7202 Minnetonka Blvd., St. Louis Park, MN 55426   952-929-0074

 

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Welcome to our home on the web!

Oak Knoll Animal Hospital has been a St. Louis Park landmark for more than 25 years.  One thing that has remained constant during that time is the overwhelming  spirit of compassionate care that's a part of everything we do.

The medical staff at Oak Knoll is trained to practice the most current treatments available in veterinary medicine today.  And they do it all with the same level of care that Oak Knoll Animal Hospital has always been known for.

From routine wellness exams to complex laser surgery, Oak Knoll Animal Hospital is still St. Louis Park's best choice for state of the art medical care combined with friendly, compassionate service. 

We look forward to proving that to you!

HOURS: Mon through Fri; 8:00-6:00. Sat; 8:00-Noon.

Call us at (952) 929-0074

 

We are an affiliated CareCredit provider!  Click HERE to apply!

 

For information on ASPCA Pet Health Insurance, click on the banner.

ASPCA Pet Health Insurance

 

   The Pet Wellness Center

MICROCHIP

Have you ever thought about having your pet micro-chipped?  Now is a good time to consider it.  As the weather is getting warmer, your cat or dog may be spending more time outside, increasing the opportunity to get out of your yard.  If your cat or dog gets lost and has a microchip, it can be scanned by a local veterinarian clinic, shelter, or police department and returned home safely.  Implanting the microchip is a quick procedure.  You can make an appointment to have the chip implanted, or we can do it when your pet is spayed or neutered.  The chip is a very small device that is inserted under the skin between the shoulder blades.  Our fee for implanting the micro-chip is $40.85.  We will fill out the necessary paperwork, and instruct you where to mail the registration and fee (there is a separate fee of $18.50 required when registering with AVID).  If you are interested in having your pet micro-chipped, please contact us today at (952)929-0074.  It could save your petís life.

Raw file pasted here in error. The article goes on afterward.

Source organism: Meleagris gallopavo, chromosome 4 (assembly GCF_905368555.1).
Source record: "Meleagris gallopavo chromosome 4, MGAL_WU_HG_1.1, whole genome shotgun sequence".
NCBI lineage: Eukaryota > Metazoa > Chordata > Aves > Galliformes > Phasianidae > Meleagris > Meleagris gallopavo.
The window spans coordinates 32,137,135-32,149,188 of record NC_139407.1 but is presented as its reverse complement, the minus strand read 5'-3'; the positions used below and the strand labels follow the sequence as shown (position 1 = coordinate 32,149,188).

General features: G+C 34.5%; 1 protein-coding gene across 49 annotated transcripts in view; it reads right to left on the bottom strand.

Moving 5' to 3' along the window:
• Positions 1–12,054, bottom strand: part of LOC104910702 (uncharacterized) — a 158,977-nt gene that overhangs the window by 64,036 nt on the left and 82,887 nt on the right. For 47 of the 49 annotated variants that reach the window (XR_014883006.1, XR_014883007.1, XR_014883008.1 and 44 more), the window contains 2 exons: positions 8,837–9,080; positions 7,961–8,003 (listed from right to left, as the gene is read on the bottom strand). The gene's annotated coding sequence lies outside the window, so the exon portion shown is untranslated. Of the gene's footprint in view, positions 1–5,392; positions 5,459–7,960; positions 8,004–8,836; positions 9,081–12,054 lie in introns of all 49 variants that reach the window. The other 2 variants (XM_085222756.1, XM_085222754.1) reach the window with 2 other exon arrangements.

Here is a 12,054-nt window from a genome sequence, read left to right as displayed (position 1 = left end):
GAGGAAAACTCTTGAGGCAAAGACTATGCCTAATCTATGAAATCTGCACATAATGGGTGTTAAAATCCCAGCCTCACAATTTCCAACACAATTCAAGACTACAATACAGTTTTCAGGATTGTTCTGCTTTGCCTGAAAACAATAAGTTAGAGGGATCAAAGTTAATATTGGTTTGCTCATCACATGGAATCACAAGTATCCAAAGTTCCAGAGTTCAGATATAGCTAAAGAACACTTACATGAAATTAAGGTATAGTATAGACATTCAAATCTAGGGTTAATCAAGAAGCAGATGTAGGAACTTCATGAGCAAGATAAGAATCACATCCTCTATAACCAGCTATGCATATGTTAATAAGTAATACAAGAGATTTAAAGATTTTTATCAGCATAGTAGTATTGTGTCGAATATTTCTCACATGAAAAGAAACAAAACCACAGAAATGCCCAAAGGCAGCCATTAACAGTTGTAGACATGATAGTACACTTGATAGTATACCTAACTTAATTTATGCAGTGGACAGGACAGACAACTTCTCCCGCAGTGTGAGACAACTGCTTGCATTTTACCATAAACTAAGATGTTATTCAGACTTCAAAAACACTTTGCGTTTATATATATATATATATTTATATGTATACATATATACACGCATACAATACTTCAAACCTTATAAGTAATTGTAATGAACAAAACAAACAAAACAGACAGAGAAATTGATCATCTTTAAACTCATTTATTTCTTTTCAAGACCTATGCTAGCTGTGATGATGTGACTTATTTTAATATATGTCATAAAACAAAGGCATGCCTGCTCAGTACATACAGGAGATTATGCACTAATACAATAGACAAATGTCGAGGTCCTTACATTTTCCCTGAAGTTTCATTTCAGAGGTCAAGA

HEARTWORM DISEASE

What is heartworm disease?  Heartworm disease is a serious and potentially fatal disease in dogs and cats.  It is caused by a mosquito-borne parasite, called Dirofilaria Immitis.  Adult heartworms cause disease by invading blood vessels of the heart and lungs, causing mechanical obstruction and inflammation.  The female heartworm can produce millions of offspring, called microfilariae, in the bloodstream of the dog or cat.  These immature heartworms cannot complete their life cycle in the animal; they must develop and mature in the mosquito. 

How are heartworms transmitted? When a mosquito feeds on the blood of a dog or cat infected with heartworms, it ingests the microfilariae, causing these immature heartworms to develop into infective larvae within the mouthparts of the mosquito.  These larvae are then transmitted when the mosquito feeds on another dog or cat.  Heartworm disease is not transmitted directly from animal to animal.

Click here to read the complete story, "Heartworm Disease"

FLEA & TICK SEASON

At Oak Knoll Animal Hospital, we recommend using a flea and tick preventative during the spring, summer and fall months.  Your pet can get fleas from other pets it interacts with, or from outdoor areas that are frequented by pets or wild animals, including rabbits and rodents.

Ticks represent a more challenging parasite problem for your pet.  There are many types of ticks throughout the country, but the one we worry about in Minnesota is the deer tick.  These ticks can transmit a number of diseases to people and pets including Lyme disease, Ehrlichia and Anaplasma.  Because the ticks are small, they can be hard to find, and thus can have time to transmit diseases like Lyme disease before you find them.  Using a tick preventative plan prescribed by one of our doctors can help minimize the chance for disease exposure in your pet.

Please call us at (952) 929-0074 or ask one of our staff at your next visit which products we recommend to protect your pet from these parasites.

 

ôCopyrighted 2006 Veterinary Management Services of Minnesota; last updated 11/01/08 09:29:07 AM web counter